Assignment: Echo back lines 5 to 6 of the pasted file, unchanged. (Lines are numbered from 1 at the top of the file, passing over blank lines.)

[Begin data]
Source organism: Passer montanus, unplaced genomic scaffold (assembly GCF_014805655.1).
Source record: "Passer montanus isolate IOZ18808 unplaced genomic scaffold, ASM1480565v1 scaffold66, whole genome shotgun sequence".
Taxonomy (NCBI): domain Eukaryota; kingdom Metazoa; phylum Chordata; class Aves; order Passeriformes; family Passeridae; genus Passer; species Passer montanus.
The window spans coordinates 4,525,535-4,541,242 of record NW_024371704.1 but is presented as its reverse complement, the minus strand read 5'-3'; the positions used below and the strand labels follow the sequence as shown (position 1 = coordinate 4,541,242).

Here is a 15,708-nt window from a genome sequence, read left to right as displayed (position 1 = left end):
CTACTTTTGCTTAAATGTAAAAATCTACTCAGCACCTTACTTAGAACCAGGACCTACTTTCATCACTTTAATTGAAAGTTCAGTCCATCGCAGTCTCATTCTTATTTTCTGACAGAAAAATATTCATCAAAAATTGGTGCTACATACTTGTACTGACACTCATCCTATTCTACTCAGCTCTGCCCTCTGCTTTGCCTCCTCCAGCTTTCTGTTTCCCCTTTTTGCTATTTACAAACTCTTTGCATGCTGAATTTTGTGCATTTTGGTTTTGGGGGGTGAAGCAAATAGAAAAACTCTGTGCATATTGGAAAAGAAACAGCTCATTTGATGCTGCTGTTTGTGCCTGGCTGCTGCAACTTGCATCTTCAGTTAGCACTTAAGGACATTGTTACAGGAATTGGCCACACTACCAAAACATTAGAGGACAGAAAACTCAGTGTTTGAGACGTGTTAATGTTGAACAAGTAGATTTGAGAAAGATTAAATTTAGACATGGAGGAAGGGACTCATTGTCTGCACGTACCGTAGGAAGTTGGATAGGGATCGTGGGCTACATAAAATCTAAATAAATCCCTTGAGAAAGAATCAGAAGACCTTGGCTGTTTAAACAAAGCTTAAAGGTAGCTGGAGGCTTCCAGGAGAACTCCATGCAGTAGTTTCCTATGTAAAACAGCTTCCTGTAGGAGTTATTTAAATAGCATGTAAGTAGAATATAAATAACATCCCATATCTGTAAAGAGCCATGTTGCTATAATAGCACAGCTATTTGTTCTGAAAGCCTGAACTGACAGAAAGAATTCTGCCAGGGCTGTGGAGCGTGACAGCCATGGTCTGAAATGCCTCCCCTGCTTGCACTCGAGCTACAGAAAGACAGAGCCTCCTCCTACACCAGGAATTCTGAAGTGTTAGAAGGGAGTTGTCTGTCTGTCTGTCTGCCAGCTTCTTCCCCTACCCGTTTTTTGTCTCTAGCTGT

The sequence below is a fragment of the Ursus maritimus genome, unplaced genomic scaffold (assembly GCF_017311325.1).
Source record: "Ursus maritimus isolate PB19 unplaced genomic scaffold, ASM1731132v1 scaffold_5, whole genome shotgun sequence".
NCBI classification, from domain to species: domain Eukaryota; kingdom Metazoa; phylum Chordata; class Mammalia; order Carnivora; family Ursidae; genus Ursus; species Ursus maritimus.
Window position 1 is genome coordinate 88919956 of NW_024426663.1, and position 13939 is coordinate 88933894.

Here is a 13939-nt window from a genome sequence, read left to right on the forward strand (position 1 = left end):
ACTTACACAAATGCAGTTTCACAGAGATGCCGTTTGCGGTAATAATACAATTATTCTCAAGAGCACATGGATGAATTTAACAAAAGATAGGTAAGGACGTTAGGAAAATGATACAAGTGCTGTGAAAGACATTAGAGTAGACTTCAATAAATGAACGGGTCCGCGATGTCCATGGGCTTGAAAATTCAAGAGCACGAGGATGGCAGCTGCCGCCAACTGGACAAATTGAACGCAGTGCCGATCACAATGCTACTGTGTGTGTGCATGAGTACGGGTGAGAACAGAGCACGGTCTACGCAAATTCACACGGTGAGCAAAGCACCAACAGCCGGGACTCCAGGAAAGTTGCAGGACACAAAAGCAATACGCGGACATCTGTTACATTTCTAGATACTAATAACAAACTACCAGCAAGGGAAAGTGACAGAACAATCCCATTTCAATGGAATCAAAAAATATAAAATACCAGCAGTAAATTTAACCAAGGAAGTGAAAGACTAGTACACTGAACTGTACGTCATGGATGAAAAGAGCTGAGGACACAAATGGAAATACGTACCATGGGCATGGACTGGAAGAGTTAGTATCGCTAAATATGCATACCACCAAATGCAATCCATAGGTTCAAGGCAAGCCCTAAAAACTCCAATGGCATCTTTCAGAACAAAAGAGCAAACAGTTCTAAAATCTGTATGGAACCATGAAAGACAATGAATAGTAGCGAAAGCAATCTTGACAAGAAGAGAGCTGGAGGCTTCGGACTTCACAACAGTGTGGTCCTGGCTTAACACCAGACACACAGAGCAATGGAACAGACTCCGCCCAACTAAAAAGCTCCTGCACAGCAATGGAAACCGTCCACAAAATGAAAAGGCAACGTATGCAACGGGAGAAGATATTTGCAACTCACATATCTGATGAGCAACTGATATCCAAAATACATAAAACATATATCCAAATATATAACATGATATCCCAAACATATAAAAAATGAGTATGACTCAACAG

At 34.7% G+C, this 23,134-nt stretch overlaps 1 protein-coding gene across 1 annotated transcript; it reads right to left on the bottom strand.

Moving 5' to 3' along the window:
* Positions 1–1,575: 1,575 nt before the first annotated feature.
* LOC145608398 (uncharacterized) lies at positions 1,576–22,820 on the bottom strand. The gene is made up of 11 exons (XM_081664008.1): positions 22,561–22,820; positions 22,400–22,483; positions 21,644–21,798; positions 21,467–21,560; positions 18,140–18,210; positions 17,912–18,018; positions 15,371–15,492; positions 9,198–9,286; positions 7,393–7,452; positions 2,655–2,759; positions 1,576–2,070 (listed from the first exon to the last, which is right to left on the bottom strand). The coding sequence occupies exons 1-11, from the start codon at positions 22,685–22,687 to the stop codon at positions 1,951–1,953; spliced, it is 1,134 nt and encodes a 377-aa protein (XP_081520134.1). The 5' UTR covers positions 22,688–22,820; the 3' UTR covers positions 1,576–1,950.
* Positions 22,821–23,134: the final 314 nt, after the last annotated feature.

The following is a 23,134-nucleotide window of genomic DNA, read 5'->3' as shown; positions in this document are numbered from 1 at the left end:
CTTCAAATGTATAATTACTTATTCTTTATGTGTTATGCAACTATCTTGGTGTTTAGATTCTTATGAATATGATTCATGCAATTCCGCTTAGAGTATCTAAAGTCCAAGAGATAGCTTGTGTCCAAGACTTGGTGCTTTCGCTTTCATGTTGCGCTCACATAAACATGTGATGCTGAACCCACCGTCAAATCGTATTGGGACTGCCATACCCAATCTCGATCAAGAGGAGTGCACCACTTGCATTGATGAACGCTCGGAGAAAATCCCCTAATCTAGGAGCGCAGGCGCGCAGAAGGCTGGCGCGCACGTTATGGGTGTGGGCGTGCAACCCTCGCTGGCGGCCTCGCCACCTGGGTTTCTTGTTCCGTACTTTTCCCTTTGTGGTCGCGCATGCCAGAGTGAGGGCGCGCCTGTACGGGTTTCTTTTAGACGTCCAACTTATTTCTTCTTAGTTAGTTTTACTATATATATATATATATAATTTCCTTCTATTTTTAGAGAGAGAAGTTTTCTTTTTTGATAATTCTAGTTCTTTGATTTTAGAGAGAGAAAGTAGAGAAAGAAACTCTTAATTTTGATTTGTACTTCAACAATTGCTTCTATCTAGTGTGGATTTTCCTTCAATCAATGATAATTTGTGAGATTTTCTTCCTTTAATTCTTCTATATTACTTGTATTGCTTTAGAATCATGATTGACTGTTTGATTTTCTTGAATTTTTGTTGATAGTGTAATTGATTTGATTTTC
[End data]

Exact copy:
Here is a 15,708-nt window from a genome sequence, read left to right as displayed (position 1 = left end):
CTACTTTTGCTTAAATGTAAAAATCTACTCAGCACCTTACTTAGAACCAGGACCTACTTTCATCACTTTAATTGAAAGTTCAGTCCATCGCAGTCTCATTCTTATTTTCTGACAGAAAAATATTCATCAAAAATTGGTGCTACATACTTGTACTGACACTCATCCTATTCTACTCAGCTCTGCCCTCTGCTTTGCCTCCTCCAGCTTTCTGTTTCCCCTTTTTGCTATTTACAAACTCTTTGCATGCTGAATTTTGTGCATTTTGGTTTTGGGGGGTGAAGCAAATAGAAAAACTCTGTGCATATTGGAAAAGAAACAGCTCATTTGATGCTGCTGTTTGTGCCTGGCTGCTGCAACTTGCATCTTCAGTTAGCACTTAAGGACATTGTTACAGGAATTGGCCACACTACCAAAACATTAGAGGACAGAAAACTCAGTGTTTGAGACGTGTTAATGTTGAACAAGTAGATTTGAGAAAGATTAAATTTAGACATGGAGGAAGGGACTCATTGTCTGCACGTACCGTAGGAAGTTGGATAGGGATCGTGGGCTACATAAAATCTAAATAAATCCCTTGAGAAAGAATCAGAAGACCTTGGCTGTTTAAACAAAGCTTAAAGGTAGCTGGAGGCTTCCAGGAGAACTCCATGCAGTAGTTTCCTATGTAAAACAGCTTCCTGTAGGAGTTATTTAAATAGCATGTAAGTAGAATATAAATAACATCCCATATCTGTAAAGAGCCATGTTGCTATAATAGCACAGCTATTTGTTCTGAAAGCCTGAACTGACAGAAAGAATTCTGCCAGGGCTGTGGAGCGTGACAGCCATGGTCTGAAATGCCTCCCCTGCTTGCACTCGAGCTACAGAAAGACAGAGCCTCCTCCTACACCAGGAATTCTGAAGTGTTAGAAGGGAGTTGTCTGTCTGTCTGTCTGCCAGCTTCTTCCCCTACCCGTTTTTTGTCTCTAGCTGT